Colors, Textures and Shapes Entry: Yellow

Real World Comparisons

Light:

Margarine
Butter
Cooking oil/olive oil
Ripe honeydew melon
Spaghetti squash
Pasta noodles…

Medium:

Bananas
Lemons
The sun
Buttercups, dandelions, black-eyed Susan, daffodils, sunflowers, forsythia
Canola fields
Passing lane…

Dark:

Autumn leaves
Old bruises
Document envelopes
honey
Used cooling oil
Citrine…

Shades of Yellow: ochre, blond, buff, cream, ivory, tawny, sandy…

Make every detail count

Colors are powerful descriptors, not fillers. Make sure that if you use a comparison or contrast to highlight a color, you choose the right one. Look at the setting and atmosphere you are working to create, then draw from the viewpoint character or narrator’s history, education and past experiences to find the right fit.

Colors not only paint a picture for readers; when used well, they can also create emotional and symbolic harmonies.

Looking to add vivid imagery to your character’s world? This thesaurus has been expanded and integrated into our online library at One Stop For Writers. There, entries have been enhanced to include symbolism opportunities, a wealth of real-world comparisons that can be woven into your writing, and examples of how to describe colors and patterns in ways that engage the reader’s imagination. This collection is also cross-referenced for easy searchability so you can find exactly what you’re looking for. Interested in seeing a sampling of the updated Color and Pattern Thesaurus and our other collections? Head on over and register for free at One Stop!

About BECCA PUGLISI

Becca Puglisi is an international speaker, writing coach, and bestselling author of The Emotion Thesaurus and its sequels. Her books are available in five languages, are sourced by US universities, and are used by novelists, screenwriters, editors, and psychologists around the world. She is passionate about learning and sharing her knowledge with others through her Writers Helping Writers blog and via One Stop For Writers—a powerhouse online library created to help writers elevate their storytelling. You can find Becca online at both of these spots, as well as on Facebook and Twitter.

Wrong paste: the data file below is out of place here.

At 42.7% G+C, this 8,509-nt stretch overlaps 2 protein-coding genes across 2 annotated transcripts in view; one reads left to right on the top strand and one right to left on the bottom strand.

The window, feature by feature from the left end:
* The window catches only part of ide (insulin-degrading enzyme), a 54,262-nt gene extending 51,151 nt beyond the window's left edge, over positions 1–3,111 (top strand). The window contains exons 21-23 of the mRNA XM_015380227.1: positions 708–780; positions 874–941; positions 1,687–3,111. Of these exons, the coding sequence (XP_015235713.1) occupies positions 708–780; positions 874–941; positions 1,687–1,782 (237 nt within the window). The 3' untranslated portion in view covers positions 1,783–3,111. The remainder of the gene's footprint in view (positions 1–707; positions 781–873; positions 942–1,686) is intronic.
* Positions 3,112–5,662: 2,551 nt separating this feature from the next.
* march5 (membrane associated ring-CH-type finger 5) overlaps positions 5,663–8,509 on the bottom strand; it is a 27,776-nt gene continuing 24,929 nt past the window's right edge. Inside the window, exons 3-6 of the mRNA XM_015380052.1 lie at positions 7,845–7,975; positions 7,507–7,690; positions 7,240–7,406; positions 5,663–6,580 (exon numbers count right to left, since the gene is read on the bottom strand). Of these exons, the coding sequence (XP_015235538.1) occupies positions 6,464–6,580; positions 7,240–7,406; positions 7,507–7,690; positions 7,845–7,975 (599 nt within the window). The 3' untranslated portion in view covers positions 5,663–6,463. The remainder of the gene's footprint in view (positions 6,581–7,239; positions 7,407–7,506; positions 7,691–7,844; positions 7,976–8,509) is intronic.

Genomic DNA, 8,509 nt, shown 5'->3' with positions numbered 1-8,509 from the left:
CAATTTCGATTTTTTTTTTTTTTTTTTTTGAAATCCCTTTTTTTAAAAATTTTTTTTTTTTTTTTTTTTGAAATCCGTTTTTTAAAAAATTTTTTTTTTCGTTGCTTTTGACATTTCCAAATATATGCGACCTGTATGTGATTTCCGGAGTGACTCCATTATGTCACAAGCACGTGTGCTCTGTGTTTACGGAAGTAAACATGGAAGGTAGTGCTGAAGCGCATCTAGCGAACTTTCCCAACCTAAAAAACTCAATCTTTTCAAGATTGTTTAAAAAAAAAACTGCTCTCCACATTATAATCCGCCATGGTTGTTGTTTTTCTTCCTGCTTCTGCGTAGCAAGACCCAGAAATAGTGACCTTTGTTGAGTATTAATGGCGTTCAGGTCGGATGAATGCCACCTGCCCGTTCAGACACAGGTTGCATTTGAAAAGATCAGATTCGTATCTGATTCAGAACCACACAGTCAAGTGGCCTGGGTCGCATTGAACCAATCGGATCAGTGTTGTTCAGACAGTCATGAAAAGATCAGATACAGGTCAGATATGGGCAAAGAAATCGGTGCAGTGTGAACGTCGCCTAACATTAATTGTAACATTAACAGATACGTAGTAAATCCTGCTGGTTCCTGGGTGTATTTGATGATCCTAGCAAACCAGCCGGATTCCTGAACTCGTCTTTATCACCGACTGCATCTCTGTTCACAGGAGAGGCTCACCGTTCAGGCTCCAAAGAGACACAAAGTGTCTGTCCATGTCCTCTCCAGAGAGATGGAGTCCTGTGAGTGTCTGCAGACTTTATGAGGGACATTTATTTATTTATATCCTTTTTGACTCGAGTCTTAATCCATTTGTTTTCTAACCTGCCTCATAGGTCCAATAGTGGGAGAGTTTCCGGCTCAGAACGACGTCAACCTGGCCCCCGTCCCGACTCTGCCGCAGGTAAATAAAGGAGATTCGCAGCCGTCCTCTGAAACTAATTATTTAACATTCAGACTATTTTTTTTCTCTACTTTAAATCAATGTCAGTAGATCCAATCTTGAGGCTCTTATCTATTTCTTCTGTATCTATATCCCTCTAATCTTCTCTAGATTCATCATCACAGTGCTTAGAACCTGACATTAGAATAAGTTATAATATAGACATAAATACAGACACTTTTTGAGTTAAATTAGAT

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Katherine Mercurio Gotthardt

Mary Witzl, I agree. That bee image resonated more strongly with me than the honey sunrise, and I didn’t think about black in the bee at all. I would argue that most people think of bees as being primarily yellow. I love that the dress is flimsy, which I visualized as thin, like bee wings. Some image preferences depend on the reader’s imagination, experiences and assumptions, which I realize is a very deconstructive belief on my part.

Angela
11 years ago

Thanks Everybody! I’m glad this helps. Thanks for the custard addition–that’s perfect!

Kate
11 years ago

Some good ideas there. What about custard? You can’t get more yellow than that.

Pen Pen
11 years ago

Lists of alternate words are as important to my writing as my computer is! 🙂 Thanks for the gorgeous words!!

Amber Lough
11 years ago

Ooh, good post!

Christina Farley
11 years ago

I feel a bit of sunshine just reading these words. Thanks for more great ideas!

PJ Hoover
11 years ago

I’ve used your Green entry like ten times today, so I’m thrilled to see another color!

GutsyWriter
11 years ago

I often struggle with yellow and red. The honey example is excellent. I can’t wait to see your red examples.

Mary Witzl
11 years ago

Say what you will about that being a weak example — I find myself intrigued by the idea of Aunt Edna’s bumblebee sundress!

Nate K.
11 years ago

“Ochre”? Never heard of that. But good post. 🙂

Bish Denham
11 years ago

Ooooo, daffodils. Such a lovely shade of yellow, so springy. As a kid yellow was my favorite color. Yellow room, yellow quilt.

C.R. Evers
11 years ago

For some reason this list is making me hungry. ;0)